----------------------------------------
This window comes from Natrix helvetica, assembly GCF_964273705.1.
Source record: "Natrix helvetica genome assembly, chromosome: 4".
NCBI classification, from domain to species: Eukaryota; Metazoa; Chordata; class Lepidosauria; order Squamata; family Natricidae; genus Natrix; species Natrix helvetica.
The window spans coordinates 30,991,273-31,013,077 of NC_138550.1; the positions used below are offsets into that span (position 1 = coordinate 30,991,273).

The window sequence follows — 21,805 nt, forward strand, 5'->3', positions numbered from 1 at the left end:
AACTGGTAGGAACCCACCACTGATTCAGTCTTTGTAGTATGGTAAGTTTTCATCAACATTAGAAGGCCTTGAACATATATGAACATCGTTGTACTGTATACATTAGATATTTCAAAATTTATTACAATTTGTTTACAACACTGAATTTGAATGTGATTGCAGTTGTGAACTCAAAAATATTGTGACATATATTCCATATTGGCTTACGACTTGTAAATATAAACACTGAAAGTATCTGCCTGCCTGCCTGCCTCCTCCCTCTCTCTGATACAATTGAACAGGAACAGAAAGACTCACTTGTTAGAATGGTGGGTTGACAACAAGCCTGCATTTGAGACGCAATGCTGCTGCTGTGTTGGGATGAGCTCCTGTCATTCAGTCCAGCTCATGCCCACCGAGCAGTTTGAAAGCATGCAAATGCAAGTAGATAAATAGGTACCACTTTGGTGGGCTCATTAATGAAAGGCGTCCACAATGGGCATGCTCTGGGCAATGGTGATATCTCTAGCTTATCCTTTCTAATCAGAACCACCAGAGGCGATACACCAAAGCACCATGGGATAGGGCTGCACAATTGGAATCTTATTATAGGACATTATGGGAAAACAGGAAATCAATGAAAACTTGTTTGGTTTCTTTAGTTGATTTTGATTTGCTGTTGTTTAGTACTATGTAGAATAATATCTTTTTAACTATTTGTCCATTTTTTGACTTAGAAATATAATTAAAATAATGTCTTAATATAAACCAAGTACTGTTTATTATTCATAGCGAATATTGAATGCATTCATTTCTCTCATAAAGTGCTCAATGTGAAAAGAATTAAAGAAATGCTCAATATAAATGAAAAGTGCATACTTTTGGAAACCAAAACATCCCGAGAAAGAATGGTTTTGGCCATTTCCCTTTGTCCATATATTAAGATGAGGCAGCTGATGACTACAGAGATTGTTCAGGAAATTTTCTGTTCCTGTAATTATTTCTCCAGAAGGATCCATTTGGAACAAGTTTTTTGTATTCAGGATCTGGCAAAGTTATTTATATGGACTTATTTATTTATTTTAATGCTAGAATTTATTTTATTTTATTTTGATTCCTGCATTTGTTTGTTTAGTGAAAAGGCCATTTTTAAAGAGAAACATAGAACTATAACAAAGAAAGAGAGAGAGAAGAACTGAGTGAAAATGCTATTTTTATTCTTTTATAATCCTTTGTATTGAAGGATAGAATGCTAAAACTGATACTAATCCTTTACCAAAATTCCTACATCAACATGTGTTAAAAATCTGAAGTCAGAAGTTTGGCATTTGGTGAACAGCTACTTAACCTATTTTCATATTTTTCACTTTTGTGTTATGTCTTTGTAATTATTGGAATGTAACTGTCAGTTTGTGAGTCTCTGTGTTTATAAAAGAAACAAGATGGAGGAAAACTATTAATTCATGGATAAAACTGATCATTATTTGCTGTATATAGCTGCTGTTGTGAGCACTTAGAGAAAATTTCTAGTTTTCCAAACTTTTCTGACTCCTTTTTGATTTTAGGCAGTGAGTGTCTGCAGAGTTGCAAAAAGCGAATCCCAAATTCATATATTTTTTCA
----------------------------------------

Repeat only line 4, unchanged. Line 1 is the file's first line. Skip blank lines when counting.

The window spans coordinates 30,991,273-31,013,077 of NC_138550.1; the positions used below are offsets into that span (position 1 = coordinate 30,991,273).